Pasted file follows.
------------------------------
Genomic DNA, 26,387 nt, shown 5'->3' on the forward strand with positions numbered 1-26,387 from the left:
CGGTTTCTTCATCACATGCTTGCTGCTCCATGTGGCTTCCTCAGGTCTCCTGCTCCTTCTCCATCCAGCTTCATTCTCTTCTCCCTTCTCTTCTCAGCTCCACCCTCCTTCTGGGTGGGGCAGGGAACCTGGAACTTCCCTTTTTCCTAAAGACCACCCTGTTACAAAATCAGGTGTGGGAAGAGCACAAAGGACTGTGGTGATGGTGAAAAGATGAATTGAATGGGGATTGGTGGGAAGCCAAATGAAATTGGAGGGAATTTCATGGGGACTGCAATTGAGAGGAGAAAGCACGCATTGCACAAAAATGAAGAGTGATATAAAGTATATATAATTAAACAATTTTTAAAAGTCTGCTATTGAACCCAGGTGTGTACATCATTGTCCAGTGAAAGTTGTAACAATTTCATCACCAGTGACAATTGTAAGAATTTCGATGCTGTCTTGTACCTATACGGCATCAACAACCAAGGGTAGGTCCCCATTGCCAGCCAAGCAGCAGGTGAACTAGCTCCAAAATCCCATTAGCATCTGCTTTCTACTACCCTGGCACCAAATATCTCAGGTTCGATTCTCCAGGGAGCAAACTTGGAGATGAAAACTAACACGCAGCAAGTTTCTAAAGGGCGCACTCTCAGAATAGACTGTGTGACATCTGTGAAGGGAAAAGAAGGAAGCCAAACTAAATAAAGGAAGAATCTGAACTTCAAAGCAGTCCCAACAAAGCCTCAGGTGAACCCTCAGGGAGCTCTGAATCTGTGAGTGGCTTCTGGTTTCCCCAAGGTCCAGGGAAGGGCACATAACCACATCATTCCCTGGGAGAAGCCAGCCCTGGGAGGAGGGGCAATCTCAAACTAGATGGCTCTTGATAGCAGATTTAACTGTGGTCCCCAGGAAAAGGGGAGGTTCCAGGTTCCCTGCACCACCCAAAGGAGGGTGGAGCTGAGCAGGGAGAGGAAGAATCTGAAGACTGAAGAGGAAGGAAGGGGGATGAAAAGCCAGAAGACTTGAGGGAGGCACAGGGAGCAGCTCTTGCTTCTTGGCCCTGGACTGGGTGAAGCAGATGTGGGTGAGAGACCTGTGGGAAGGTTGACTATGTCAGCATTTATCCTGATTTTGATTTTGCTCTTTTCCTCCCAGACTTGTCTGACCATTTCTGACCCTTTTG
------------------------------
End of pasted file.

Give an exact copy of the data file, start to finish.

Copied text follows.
Genomic DNA, 26,387 nt, shown 5'->3' on the forward strand with positions numbered 1-26,387 from the left:
CGGTTTCTTCATCACATGCTTGCTGCTCCATGTGGCTTCCTCAGGTCTCCTGCTCCTTCTCCATCCAGCTTCATTCTCTTCTCCCTTCTCTTCTCAGCTCCACCCTCCTTCTGGGTGGGGCAGGGAACCTGGAACTTCCCTTTTTCCTAAAGACCACCCTGTTACAAAATCAGGTGTGGGAAGAGCACAAAGGACTGTGGTGATGGTGAAAAGATGAATTGAATGGGGATTGGTGGGAAGCCAAATGAAATTGGAGGGAATTTCATGGGGACTGCAATTGAGAGGAGAAAGCACGCATTGCACAAAAATGAAGAGTGATATAAAGTATATATAATTAAACAATTTTTAAAAGTCTGCTATTGAACCCAGGTGTGTACATCATTGTCCAGTGAAAGTTGTAACAATTTCATCACCAGTGACAATTGTAAGAATTTCGATGCTGTCTTGTACCTATACGGCATCAACAACCAAGGGTAGGTCCCCATTGCCAGCCAAGCAGCAGGTGAACTAGCTCCAAAATCCCATTAGCATCTGCTTTCTACTACCCTGGCACCAAATATCTCAGGTTCGATTCTCCAGGGAGCAAACTTGGAGATGAAAACTAACACGCAGCAAGTTTCTAAAGGGCGCACTCTCAGAATAGACTGTGTGACATCTGTGAAGGGAAAAGAAGGAAGCCAAACTAAATAAAGGAAGAATCTGAACTTCAAAGCAGTCCCAACAAAGCCTCAGGTGAACCCTCAGGGAGCTCTGAATCTGTGAGTGGCTTCTGGTTTCCCCAAGGTCCAGGGAAGGGCACATAACCACATCATTCCCTGGGAGAAGCCAGCCCTGGGAGGAGGGGCAATCTCAAACTAGATGGCTCTTGATAGCAGATTTAACTGTGGTCCCCAGGAAAAGGGGAGGTTCCAGGTTCCCTGCACCACCCAAAGGAGGGTGGAGCTGAGCAGGGAGAGGAAGAATCTGAAGACTGAAGAGGAAGGAAGGGGGATGAAAAGCCAGAAGACTTGAGGGAGGCACAGGGAGCAGCTCTTGCTTCTTGGCCCTGGACTGGGTGAAGCAGATGTGGGTGAGAGACCTGTGGGAAGGTTGACTATGTCAGCATTTATCCTGATTTTGATTTTGCTCTTTTCCTCCCAGACTTGTCTGACCATTTCTGACCCTTTTG